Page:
New Tax Considerations for Real Estate Businesses
By David A. Adams, Bingham Greenebaum Doll LLP
Since the Tax Cuts and Jobs Act of 2017 (TCJA) was signed into law on December 22, 2017, professionals of all industries have been trying to understand how the new law impacts their business. The real estate industry has been particularly impacted by the changes of the TCJA. While we expect guidance from the IRS to come in the near future, this blog series seeks to provide a manageable understanding of how the TCJA impacts real estate businesses.
Business Interest Expense Limitation – EXCEPTION!
A new expense limitation introduced by the TCJA limits business interest deductions to 30% of a taxpayer’s (business or individual) adjusted taxable income. This limit applies to any interest paid or accrued on debt that is attributable to a trade or business. Business interest does not include investment interest that may be paid to the business. However, those in the real estate business have the option to elect out of the limitation. If a real estate business has, on average over the past three years, $25 million or less in annual gross receipts, the business may choose to elect out. This election will impact depreciation and expensing changes as discussed below and is irrevocable. The limitation is in effect for taxable years after December 31, 2017.
Real Property Depreciation
The recovery period for a variety of property types has been modified. For properties using the Modified Accelerated Cost Recovery System (MACRS), depreciation has been extended to 39 years where it was previously 15 years. Depreciation for residential rental property and nonresidential real property remains the same, at 27.5 years and 39 years respectively. Under the Alternative Depreciation System (ADS), the useful life of qualified improvement property and residential rental property has been reduced to 20 years and 30 years respectively. The useful life of nonresidential real property under ADS remains 40 years.
The TCJA also expands the scope of the definition of qualified improvement property. Now, in addition to previously permitted qualified leasehold improvements, qualified restaurant improvements and qualified retail improvements, such property includes nearly all improvements to the interior of nonresidential real property. This does not include expenses for enlarging a building, installing elevators or escalators, or improving or repairing a building’s structural framework.
While a business may typically choose which depreciation system to use, those businesses that chose to elect out of the business interest expense limitation described above are required to use the alternative depreciation system. Assuming the rates remain as drafted, this could create a sizeable discrepancy in depreciation of qualified improvement property in particular.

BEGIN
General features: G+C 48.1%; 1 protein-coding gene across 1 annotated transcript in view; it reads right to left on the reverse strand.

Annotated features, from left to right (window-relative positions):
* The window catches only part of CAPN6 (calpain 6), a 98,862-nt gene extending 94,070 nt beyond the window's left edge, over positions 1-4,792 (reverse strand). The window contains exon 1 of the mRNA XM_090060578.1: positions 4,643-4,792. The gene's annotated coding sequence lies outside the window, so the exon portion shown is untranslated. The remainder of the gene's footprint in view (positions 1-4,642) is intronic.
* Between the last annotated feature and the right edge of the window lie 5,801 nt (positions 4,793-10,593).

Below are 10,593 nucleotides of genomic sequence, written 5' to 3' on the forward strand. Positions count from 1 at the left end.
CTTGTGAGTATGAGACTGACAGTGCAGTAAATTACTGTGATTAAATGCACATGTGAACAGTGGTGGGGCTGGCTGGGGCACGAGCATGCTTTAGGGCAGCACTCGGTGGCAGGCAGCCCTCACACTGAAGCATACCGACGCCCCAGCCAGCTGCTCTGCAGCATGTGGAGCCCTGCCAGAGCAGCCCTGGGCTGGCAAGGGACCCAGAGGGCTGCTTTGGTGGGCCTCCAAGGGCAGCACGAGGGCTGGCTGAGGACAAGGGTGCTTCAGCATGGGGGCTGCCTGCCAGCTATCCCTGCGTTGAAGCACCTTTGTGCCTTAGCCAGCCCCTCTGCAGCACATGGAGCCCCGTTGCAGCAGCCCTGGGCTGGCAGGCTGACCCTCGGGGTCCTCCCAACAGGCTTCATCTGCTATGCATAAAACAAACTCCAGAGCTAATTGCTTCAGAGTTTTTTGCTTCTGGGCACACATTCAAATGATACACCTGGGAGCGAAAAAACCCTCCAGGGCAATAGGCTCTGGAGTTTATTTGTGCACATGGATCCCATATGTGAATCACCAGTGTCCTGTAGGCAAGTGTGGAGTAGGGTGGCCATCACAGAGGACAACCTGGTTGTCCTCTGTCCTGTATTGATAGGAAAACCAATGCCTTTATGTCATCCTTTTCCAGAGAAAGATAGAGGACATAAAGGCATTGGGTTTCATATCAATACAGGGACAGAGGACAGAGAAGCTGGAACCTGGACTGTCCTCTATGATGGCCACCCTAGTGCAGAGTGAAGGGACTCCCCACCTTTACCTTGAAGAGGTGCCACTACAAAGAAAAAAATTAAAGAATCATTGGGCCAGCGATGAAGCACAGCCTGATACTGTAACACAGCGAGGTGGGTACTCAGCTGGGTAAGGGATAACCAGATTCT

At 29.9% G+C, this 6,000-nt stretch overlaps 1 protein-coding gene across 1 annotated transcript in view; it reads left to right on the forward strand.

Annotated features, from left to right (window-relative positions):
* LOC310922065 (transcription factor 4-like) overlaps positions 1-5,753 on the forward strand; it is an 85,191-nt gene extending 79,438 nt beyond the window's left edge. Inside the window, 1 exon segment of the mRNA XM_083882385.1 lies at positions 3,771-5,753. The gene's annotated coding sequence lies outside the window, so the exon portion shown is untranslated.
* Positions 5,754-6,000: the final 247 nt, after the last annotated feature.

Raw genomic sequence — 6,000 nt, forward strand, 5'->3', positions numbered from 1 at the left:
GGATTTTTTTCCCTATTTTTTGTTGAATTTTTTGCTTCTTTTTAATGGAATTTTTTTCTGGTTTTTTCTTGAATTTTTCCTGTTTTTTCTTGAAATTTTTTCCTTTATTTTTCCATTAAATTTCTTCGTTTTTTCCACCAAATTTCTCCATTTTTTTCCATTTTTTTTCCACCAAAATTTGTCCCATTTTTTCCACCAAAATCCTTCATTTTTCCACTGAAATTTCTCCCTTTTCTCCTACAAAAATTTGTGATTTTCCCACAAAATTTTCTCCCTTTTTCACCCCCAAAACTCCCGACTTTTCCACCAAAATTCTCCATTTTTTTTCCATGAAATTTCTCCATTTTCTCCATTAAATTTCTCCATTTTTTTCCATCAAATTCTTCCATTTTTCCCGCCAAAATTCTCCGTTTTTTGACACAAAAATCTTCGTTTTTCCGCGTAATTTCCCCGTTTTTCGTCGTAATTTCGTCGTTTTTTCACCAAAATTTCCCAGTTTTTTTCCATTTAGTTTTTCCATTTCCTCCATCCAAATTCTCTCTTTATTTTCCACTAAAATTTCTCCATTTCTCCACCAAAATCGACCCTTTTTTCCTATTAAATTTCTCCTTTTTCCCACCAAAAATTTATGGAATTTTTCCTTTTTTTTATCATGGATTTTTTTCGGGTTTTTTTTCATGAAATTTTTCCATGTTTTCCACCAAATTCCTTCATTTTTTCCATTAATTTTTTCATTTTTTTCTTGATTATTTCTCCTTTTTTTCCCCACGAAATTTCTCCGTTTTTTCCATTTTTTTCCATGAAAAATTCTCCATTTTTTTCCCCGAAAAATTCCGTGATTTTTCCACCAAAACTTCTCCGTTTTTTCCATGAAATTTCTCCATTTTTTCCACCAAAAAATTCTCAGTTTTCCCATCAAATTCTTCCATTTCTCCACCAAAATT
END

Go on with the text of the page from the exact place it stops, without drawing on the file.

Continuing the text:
Business Asset Expensing
A 100% bonus depreciation deduction is now available for particular assets placed in service after September 27, 2018. This depreciation, while subject to conditions, is now available for used property or non-first owner property as well. Assets eligible for the bonus depreciation are those with a useful life of 20 years or less under MACRS, water utility property and computer software. Thus, those real estate businesses that chose to elect out of the business expense interest limitation will not be eligible for the bonus depreciation. The bonus depreciation will be reduced by 10% each year, beginning in 2023.
The TCJA also increased the permissible expensing limit of qualifying tangible personal property to $1,000,000. It further expands this expensing to allow for improvements to roofs, heating, air-conditioning, ventilation, fire protection and alarm systems and security systems after the property is placed in service. The phase-out limit for these expenses is also increased to $2,500,000. These increases are in effect beginning after December 31, 2017.
Like-kind exchanges occurring after December 31, 2017 are now limited to real property. If a like-kind exchange was in process on December 31, 2017, it may still be eligible for nonrecognition.
Rehabilitation Tax Credit
The general rehabilitation tax credit is appealed under the TCJA. The historic tax credit has been retained but must now be claimed over a 5-year period. The credit remains at 20%.
Net Operating Loss Limitations
Net operating losses (NOLs) are now limited to 80% of a taxpayer’s taxable income. The TCJA also eliminates the ability to carryback NOLs. However, NOLs may now be carried forward indefinitely. These limitations are in effect as of December 31, 2017.
Additional guidance from the IRS, including technical corrections, are expected regarding these and other provisions of the TCJA. Please stay tuned for updates and the next part of the series.
If you have any questions about the TCJA and its implications on your real estate business, or tax or real estate law questions in general, please reach out to David Adams directly.
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